Reid hopes the workshops will get participants to question why, for a tradition rooted in Black American traditions, there are so few people of color at events such as this. 

All proceeds given to the virtual tip jar go to two nonprofits that work for “social justice on behalf of people of color,” according to the festival’s website. Campaign Zero researches and analyzes policing practices across the country as well as assisting with police accountability campaigns and legislation. Wa Na Wari aims to “create space for Black ownership, possibility, and belonging through art, historic preservation, and connection.” 

On a conference call on the morning of Friday, June 27, the planning group was busy finalizing the festival that would start just hours later. Topics included how to save and record live streams, the virtues of using Venmo or Paypal as the virtual tip jar, and how to prevent the hackers plaguing Zoom calls worldwide from breaking into theirs.

The meeting may have involved more discussion of technology than usual, but Reid said that it was not unlike their usual, last-minute debriefs. 

“It’s kind of always like this,” he said. “We’ve all been doing fiddle tunes for a long time. We know how to do this, we know how to get along,” Reid said.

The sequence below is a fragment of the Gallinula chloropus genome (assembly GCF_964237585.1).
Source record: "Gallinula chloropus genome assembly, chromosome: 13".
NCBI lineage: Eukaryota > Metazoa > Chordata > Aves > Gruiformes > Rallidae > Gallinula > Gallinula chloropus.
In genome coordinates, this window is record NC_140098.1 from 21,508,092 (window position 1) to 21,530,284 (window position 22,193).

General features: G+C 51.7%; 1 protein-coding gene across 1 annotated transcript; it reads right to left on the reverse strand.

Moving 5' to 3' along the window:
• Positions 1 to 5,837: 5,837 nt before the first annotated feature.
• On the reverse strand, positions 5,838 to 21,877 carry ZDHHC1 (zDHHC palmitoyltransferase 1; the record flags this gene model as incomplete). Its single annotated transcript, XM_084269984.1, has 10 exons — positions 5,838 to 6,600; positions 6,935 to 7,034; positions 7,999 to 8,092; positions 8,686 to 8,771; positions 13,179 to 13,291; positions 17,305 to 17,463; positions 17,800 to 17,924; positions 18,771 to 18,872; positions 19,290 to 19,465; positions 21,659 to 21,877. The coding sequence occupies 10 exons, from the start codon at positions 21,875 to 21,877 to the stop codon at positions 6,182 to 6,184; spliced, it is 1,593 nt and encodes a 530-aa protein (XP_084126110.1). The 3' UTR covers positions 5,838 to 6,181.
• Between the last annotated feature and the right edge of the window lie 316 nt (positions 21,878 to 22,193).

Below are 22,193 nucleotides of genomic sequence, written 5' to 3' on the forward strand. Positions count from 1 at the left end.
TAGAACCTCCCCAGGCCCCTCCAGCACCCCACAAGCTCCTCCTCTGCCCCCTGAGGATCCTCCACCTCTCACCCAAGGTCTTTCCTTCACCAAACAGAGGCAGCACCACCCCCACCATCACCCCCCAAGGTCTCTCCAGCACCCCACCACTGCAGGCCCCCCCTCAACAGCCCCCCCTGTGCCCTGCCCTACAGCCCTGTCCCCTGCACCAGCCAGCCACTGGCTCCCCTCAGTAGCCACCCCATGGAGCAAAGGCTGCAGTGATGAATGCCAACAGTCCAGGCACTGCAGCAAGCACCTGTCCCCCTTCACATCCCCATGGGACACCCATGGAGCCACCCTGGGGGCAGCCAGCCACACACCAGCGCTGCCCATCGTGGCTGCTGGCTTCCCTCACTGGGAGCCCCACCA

Reid believes that the team’s camaraderie has helped the festival go “fantastically well” so far. 

“I don't think we’ve had a single event that hasn’t had some sort of technical glitch, but everybody rolls with it,” he said. “I don’t think we’ve had a single event that was trashed by it.”

While acknowledging that an online festival leaves much to be desired when compared to the lively in-person festivals of years’ past, there are certain perks to this format: inclimate weather being irrelevant, for one. 

“I wish I could claim credit for the rainy weekend we’re having in Seattle, because I think it's really helping our attendance quite a bit,” he said in a phone interview Sunday. “It’s the first time in my life I was ever happy with rain at a festival.”

Centrum is also offering an alternative to its postponed 2020 Writers Conference with five days of “Summer Online Intensives” made up of morning and afternoon workshops of up to 10 people, with a fee of $400. It will be held from July 13 to June 18, and more information can be found at www.centrum.org

The Port Townsend Ukulele Festival, which McCracken also directs, has committed to an online alternative in September, as well.

To participate in Coviddle Tunes workshops or watch recorded sessions from the past week, go to https://Coviddle Tunes.org/ and check out “Quarantine Happy Hour” on Facebook.

Leader writer Maria Morrison contributed to this story.